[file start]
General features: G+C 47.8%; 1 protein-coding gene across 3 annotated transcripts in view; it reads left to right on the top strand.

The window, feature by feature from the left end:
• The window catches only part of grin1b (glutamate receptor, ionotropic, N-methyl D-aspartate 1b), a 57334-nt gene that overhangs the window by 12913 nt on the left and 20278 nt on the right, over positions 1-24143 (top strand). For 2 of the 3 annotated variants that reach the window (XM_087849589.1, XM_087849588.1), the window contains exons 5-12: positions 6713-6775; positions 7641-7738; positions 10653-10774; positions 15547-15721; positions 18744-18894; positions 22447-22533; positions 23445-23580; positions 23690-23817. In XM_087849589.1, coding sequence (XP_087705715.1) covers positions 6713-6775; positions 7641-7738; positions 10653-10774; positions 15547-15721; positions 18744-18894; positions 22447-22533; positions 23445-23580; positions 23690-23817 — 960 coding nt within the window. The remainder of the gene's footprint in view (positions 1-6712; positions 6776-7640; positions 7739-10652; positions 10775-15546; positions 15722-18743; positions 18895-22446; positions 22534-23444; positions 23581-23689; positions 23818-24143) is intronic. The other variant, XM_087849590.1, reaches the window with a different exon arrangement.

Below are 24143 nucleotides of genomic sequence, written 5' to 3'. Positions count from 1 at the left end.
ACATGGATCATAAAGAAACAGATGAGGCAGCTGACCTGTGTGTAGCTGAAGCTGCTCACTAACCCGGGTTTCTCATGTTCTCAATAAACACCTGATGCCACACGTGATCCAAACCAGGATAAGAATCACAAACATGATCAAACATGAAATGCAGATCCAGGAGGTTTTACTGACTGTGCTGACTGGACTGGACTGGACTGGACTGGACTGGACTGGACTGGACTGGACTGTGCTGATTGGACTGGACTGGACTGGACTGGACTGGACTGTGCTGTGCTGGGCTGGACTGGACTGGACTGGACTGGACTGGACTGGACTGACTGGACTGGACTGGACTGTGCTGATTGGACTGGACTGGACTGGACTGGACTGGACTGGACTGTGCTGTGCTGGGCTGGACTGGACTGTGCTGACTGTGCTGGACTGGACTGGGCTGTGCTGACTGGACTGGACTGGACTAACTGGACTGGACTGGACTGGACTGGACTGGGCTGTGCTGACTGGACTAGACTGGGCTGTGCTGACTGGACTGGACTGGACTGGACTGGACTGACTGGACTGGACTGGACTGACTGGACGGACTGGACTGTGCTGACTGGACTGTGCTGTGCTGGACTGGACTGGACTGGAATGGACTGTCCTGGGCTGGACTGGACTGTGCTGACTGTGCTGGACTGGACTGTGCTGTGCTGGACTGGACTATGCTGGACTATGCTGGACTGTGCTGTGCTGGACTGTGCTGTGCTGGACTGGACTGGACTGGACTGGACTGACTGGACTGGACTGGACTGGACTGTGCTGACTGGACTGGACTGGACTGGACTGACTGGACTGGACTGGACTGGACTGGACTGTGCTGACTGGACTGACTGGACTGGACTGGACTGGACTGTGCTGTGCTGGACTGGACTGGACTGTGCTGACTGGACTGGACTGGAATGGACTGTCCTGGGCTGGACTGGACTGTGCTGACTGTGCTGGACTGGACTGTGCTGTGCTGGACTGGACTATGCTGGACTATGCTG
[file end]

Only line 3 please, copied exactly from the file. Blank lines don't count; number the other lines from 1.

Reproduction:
• The window catches only part of grin1b (glutamate receptor, ionotropic, N-methyl D-aspartate 1b), a 57334-nt gene that overhangs the window by 12913 nt on the left and 20278 nt on the right, over positions 1-24143 (top strand). For 2 of the 3 annotated variants that reach the window (XM_087849589.1, XM_087849588.1), the window contains exons 5-12: positions 6713-6775; positions 7641-7738; positions 10653-10774; positions 15547-15721; positions 18744-18894; positions 22447-22533; positions 23445-23580; positions 23690-23817. In XM_087849589.1, coding sequence (XP_087705715.1) covers positions 6713-6775; positions 7641-7738; positions 10653-10774; positions 15547-15721; positions 18744-18894; positions 22447-22533; positions 23445-23580; positions 23690-23817 — 960 coding nt within the window. The remainder of the gene's footprint in view (positions 1-6712; positions 6776-7640; positions 7739-10652; positions 10775-15546; positions 15722-18743; positions 18895-22446; positions 22534-23444; positions 23581-23689; positions 23818-24143) is intronic. The other variant, XM_087849590.1, reaches the window with a different exon arrangement.